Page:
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When Danusha Cubillo began looking into the life of Corporal Dolly Garinyi Batcho, she started out with just a photo and a name.
Aboriginal and Torres Strait Islander readers are advised that this article contains images and voices of people who have died.
Ms Cubillo, a Larrakia woman, had been researching and uncovering the stories of Indigenous military service at the Australian War Memorial (AWM).
What she learned about the woman known as Corporal Dolly has become one of many little-known stories of Indigenous women's contributions in the efforts to protect Australia.
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What Ms Cubillo did not expect to find was a family connection of her own.
As bombs descended on the Darwin region during World War II, Corporal Dolly led a team of Aboriginal woman who maintained the army barracks at Adelaide River.
Her story is just one among those of 69 Aboriginal and Torres Strait Islander women whose military service during World War II has now been formally recognised by the AWM.
This list is the first national publication of its kind — and Ms Cubillo estimates there are many more names to be added.
"Indigenous heritage was not recorded in paperwork when people signed up, so that information just wasn't recorded until about 1980," she said.
"There are close to about 7,000 people, we estimate, that served during the second world war that were Indigenous."
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The AWM's Indigenous liaison officer, Ngunnawal and Gomeroi man Michael Bell, said the work being done at the AWM was an important part of reconciliation.
"It's important work because of the lack of recognition of our men and women at the time they were serving, and also to balance out the unequal society they went back into," he said.
"Our people were living under exclusions like the freedom to travel, the freedom to marry freely, freedom to own property, the freedom to have custody of your own children.
"Their service needs to be explored. Why would they serve a country that had done so much to them?"
He said the AWM's list of Indigenous women in the military included members of the Australian Women's Land Army and those who stepped into all kinds of roles, including those traditionally reserved for men.
"They seized opportunities that would have been not only prohibited as a female but even more so as an Aboriginal female, in a time when our people were being treated so harshly," he said.
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Corporal Dolly's tears over country
Corporal Dolly left her Larrakia ancestors' lands to serve as the leader of the Aboriginal Women's Hygiene Unit at the 69th Australian Women's Army Service Barracks in Adelaide River during World War II.
It was a perilous place to work, with frequent Japanese bombing raids flying over the Darwin region.
As the war waged on, and with her family evacuated to South Australia, Corporal Dolly became increasingly homesick.
Seeing this, other women at the barracks brought back something to console her after visiting Darwin for a supply run.
Corporal Dolly wept when she received that bucket of sand from Mindil Beach on Larrakia country.
"I think it is amazing that these women knew what would make her happy. They knew what would fix it," Ms Cubillo said.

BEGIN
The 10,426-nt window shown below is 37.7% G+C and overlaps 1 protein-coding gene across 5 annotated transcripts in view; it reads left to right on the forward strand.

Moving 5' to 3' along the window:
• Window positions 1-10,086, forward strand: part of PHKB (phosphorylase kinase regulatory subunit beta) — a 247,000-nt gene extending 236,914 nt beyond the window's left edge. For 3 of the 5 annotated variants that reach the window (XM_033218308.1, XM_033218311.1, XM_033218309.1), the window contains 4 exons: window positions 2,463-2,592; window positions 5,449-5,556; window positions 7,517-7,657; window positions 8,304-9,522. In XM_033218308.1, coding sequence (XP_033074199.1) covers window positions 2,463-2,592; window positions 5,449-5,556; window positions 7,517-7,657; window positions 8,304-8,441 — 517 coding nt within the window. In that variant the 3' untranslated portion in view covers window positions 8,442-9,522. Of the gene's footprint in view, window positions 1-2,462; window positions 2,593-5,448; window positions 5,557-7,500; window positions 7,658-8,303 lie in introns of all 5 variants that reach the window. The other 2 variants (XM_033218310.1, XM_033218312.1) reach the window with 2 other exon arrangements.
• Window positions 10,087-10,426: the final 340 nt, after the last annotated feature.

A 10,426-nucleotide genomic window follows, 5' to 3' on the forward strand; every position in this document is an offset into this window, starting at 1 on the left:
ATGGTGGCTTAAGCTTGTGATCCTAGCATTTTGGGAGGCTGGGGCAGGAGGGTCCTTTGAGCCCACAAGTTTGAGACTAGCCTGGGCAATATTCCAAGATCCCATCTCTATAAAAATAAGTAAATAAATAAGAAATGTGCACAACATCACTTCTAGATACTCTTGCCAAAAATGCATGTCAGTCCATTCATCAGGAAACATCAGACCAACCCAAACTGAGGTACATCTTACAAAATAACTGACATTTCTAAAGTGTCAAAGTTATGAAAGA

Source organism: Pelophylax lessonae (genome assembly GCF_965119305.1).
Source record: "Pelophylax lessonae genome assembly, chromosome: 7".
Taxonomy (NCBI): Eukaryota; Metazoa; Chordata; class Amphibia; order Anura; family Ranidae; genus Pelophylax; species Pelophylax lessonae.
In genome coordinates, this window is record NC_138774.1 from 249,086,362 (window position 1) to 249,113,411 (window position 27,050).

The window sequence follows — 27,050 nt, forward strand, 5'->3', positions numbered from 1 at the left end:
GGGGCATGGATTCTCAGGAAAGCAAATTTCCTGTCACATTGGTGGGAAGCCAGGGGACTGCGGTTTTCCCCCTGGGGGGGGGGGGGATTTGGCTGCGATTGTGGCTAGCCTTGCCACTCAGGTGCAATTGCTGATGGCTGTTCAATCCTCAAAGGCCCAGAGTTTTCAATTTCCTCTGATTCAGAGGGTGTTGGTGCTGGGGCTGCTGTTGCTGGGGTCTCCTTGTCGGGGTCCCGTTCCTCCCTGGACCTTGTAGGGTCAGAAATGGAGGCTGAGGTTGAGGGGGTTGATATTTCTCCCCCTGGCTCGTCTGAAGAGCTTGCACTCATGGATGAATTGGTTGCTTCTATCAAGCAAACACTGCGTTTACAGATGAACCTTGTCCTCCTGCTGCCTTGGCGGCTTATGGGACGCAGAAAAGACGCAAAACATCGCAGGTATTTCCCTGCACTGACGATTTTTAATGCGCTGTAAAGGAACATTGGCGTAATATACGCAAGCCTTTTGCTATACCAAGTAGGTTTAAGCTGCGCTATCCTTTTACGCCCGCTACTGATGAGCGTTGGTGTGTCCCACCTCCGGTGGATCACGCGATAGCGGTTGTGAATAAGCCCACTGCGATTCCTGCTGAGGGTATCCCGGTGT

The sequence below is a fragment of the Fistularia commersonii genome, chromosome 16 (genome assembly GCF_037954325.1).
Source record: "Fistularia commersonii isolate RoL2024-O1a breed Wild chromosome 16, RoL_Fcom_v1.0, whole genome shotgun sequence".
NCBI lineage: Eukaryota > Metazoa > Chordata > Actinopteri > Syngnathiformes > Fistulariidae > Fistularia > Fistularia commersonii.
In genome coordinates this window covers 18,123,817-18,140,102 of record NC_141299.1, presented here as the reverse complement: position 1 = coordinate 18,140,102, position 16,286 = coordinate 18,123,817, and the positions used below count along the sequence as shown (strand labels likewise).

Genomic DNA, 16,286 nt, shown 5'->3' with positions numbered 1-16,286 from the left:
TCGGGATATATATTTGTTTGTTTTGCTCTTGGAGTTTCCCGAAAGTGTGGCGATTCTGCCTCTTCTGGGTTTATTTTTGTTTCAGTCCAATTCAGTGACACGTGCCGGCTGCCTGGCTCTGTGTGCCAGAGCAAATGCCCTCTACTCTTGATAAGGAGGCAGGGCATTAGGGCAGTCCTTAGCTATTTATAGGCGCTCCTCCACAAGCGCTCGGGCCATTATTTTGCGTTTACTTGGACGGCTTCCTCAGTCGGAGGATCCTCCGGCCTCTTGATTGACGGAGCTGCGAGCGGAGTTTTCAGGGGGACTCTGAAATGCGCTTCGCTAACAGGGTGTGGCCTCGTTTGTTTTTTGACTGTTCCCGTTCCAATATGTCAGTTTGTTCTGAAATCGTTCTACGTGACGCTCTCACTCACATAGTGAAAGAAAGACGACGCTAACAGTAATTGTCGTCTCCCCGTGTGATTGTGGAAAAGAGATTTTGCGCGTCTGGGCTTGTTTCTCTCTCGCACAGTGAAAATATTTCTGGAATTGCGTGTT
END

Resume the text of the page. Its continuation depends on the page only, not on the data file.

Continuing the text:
"Being from Darwin myself and travelling far away from home and being in a place that I initially didn't really know, I felt terribly homesick myself so I can reflect on how she was feeling.
"That connection to country is very strong."
After her military service, Corporal Dolly went on to fight for the land rights of the Larrakia people, gaving evidence to the Lands Rights Commission shortly before she died in 1973.
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Ms Cubillo said Corporal Dolly's story initially resonated with her as they were both Larrakia women.
She found further connections as she went along.
"She is actually a cousin of my grandfather, so I guess you could call her my great-aunt," she said.
"But in looking at her I also found four other uncles, and I didn't even know they had served."
Seeing her own family in her findings, Ms Cubillo wants to help others connect with their heritage. She urged anyone with a story of their own to contact the AWM.
"I know that there were many other women that were working with Dolly, working in Adelaide River, and we don't have their names. It would be nice to know who they are," she said.
"These people, their families would know about them, but everyone else doesn't."
Defence dreams dashed due to marriage
Another story Ms Cubillo unearthed was that of Elizabeth Anzac Lorraine Curley.
Born on ANZAC Day in 1925, she volunteered for the Australian Women's Army Service at the age of 18 and went on serve in the both the army and navy.
Known as "Gunner" Curley for her work on heavy artillery on Rottnest Island, her dream of serving in all three defence services was cut short by marriage.
She was discharged from the air force in 1953, as women in defence forces in the early 1950s were not allowed to be married.
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The current list of Indigenous women recognised for their service can be found on the AWM website.
But Mr Bell said he hoped sharing the stories of people such as Corporal Dolly and '"Gunner" Curley would help them add more names and stories in the future.
"People still have that stereotypical view that the war memorial only wants to tell soldiers' stories," he said.
"But what we're trying to do is look at service on a broader aspect, those who provided services to the military to help with the overall effort of the defence of the country.
"We want other aunties and other family to come forward and tell their stories."
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